Architecture is a combination of sculpture and art and engineering and user interface. It is high tech and low tech at the same time, utilitarian and beautiful and virtually always budget constrained.
But do you know what great architects understand?
If you don’t get it built, the work doesn’t matter.
Great architects are able to be great because they know how to sell their ideas to their clients. (Or, they know how to find clients who will build their ideas. Same thing.)
If you’re brilliant and undiscovered and underappreciated (in whatever field you choose), then you’re being too generous about your definition of brilliant.
Help kick start the suckerPUNCH + land of tomorrow exhibition that will feature twenty student projects from around the United States that explore the possibilities of fabrication and material experimentation at the start of the 21st century. Slated for Fall 2012, this exhibition will have it all – “transmogrifications, strange sensations, primal textures, unfamiliar geometries, self-propagating architectural species, augmented atmospherics, vicissitudinous juxtapositions, reinvented building typologies, sensual pleated skins, a crisis or two, physiologically responsive interfaces, threshold blurring gizmos, and plenty of robots”.
If funding is successful, this exhibition will provide the rare opportunity to display the exploration and research from multiple U.S. architecture schools in one location. The three top projects will have prototypes fabricated by Drura Parrish at PR&vD.
Support this project here. Continue reading for more information.
Cuban ballet star Carlos Acosta has selected Norman Foster to redevelop one of Fidel Castro’s unfinished spaces – the School of Ballet on the outskirts of Havana. Acosta studied ballet at the Cuban National Ballet School and has danced with the Royal Ballet since 1998.
The stunning, derelict building was never completed during the Cuban revolution, as the design and architects of the Cuban National Art Schools (las Escuelas Nacionales de Arte, or ENA) were deemed irrelevant in the prevailing political climate. However, in March 1999, the three architects – Ricardo Porro, Vittorio Garatti and Roberto Gottardi – were called to lay out a budget to preserve the languished schools. These preservation efforts include the School of Ballet, whose cluster of domed volumes, designed in 1961 by Italian Vittorio Garatti, are connected by an organic layering of Catalan vaults that follow a winding path.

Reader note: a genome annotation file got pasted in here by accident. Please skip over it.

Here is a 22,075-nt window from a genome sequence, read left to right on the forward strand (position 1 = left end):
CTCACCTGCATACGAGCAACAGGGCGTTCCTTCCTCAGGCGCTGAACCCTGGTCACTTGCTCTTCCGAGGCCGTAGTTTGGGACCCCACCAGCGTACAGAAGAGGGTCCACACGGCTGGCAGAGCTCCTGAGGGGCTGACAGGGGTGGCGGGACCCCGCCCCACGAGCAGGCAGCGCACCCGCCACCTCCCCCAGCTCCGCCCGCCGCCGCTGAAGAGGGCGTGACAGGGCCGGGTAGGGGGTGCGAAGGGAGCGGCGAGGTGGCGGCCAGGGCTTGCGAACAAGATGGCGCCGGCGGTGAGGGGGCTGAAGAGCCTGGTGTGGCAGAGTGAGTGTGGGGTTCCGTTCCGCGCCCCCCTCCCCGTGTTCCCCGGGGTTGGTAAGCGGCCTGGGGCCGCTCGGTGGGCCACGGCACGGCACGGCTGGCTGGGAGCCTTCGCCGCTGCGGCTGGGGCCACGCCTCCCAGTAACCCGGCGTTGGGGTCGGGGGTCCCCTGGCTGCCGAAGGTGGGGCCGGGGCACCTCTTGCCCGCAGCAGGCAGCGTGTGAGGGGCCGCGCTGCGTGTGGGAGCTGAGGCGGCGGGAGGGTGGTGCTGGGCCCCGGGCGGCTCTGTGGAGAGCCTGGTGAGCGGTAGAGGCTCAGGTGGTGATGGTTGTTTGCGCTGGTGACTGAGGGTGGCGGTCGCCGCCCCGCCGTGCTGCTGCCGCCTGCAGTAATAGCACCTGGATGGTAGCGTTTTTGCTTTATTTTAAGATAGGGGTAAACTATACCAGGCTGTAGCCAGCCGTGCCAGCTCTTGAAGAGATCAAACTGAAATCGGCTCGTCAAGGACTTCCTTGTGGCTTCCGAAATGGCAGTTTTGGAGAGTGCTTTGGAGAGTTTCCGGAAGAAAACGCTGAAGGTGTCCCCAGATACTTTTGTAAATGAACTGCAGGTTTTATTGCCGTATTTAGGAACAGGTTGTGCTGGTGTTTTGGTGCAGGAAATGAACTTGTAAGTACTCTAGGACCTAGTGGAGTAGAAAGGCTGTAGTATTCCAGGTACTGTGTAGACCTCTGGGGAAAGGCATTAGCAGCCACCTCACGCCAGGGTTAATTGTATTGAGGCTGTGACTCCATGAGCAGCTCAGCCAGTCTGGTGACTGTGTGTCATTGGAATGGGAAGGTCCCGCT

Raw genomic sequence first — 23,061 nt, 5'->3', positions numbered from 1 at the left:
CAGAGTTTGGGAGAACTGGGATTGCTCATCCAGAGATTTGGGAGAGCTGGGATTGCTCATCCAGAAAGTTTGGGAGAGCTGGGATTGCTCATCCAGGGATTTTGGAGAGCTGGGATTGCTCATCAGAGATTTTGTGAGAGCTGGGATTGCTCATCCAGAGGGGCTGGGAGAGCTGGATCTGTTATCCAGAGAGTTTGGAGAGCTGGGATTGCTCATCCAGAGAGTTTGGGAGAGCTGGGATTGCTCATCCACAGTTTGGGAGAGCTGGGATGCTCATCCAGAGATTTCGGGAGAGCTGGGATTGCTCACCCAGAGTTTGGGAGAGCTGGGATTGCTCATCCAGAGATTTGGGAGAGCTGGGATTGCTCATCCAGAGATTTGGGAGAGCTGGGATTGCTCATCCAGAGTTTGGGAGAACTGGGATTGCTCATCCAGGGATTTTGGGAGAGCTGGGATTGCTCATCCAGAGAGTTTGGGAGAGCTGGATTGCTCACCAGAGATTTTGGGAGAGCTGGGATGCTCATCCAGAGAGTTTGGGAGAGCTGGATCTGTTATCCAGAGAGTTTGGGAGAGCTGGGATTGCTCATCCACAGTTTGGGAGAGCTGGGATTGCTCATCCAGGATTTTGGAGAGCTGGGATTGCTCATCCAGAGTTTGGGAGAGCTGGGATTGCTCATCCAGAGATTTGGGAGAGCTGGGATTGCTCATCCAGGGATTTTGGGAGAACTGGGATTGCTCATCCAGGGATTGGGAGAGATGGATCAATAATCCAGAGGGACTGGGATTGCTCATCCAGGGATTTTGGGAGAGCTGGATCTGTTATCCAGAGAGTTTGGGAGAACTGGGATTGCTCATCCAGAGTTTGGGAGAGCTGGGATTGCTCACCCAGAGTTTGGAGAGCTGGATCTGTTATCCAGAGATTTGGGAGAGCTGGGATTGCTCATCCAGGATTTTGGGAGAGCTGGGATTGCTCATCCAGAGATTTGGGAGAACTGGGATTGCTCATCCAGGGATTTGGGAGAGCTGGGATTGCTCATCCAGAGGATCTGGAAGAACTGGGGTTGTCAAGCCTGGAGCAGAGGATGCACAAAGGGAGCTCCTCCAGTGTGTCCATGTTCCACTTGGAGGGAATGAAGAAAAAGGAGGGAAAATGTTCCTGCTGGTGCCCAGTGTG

As reported on bdonline, Norman Foster told the Sunday Times: “Carlos is a great dancer who is inspiring the regeneration of an iconic ruin of early modernism outside Havana.”
As if it weren’t enough that The New York Times just wrote a story on computer programs making architects obsolete, now it seems that computers are actually on the Architect-attack.
Find out how the worm works, and if you could be affected, after the break…
Organized by Europan Europe, 2:pm Architectures & CUAC Arquitectura… met for a 4-days long international workshop to explore how agriculture and architectural development are in symbiotic relationship. In analyzing the growth of Vienna and Oberlaa, they can easily understand how
If you read our infographic, then you know that Public-Interest Design is one of the few growing sectors of the architecture industry. From the prevalence of Design-Build curriculums in Architecture Schools to the rise of the 1% program and non-profits like Architecture for Humanity, Public-Interest Design (PID) is hitting its stride.
Which is why we’re so excited that two of PID’s biggest players, Design Corps and SEED (Social Economic Environmental Design), have teamed up to create SEEDocs, a monthly series of mini-documentaries that highlight the inspirational stories of six award-winning public interest design projects.
The latest SEEDoc follows the story of the Grow Dat Youth Farm - a brilliant example of what we call “Urban Agri-puncture” (a strategy that uses design & Urban Agriculture to target a city’s most deprived, unhealthy neighborhoods) that is changing the lives of New Orleans youth.
More on this inspiring story, after the break…
Architects: LAB Architecture Studio in association with ERGA Progress
Location: Danet Abu Dhabi – Al Qudra, United Arab Emirates
Design Team: Donald Bates, Oliver Hunt, Peter Davidson, Joseph Sawaya, Faris Hammady
Project Year: 2011
Project Area: 53,800 sqm
Client: Guardian Real Estate
Photographs: Javier Callejas Sevilla
LAVA, the Laboratory for Visionary Architecture, and Designsport collaborated with local Ethiopian firm JDAW to win the international architecture competition for a national stadium and sports village, held by the Federal Sport Commission, Ethiopia. Now, football and athletics-loving Ethiopians will have a new FIFA and Olympic-standard 60,000 seat stadium in Addis Ababa thanks to a design that combines local identity with new technology. More images and architects’ description after the break.
Presenting an opportunity, remaining largely unbuilt and mostly unburdened by heritage, the proposal for the Badel Block Complex by Luka Anic, Danko Balog, Tamara Baresic, and Srdan Gajic… introduces new spatial configurations to the city center, opening the block area
The Episcopal Church of the Redeemer, designed by 5G Studio Collaborative…, aimed to address the needs and desires of the growing community through sustainable capital improvements on the existing campus that sought to reflect the past and contemporary contexts.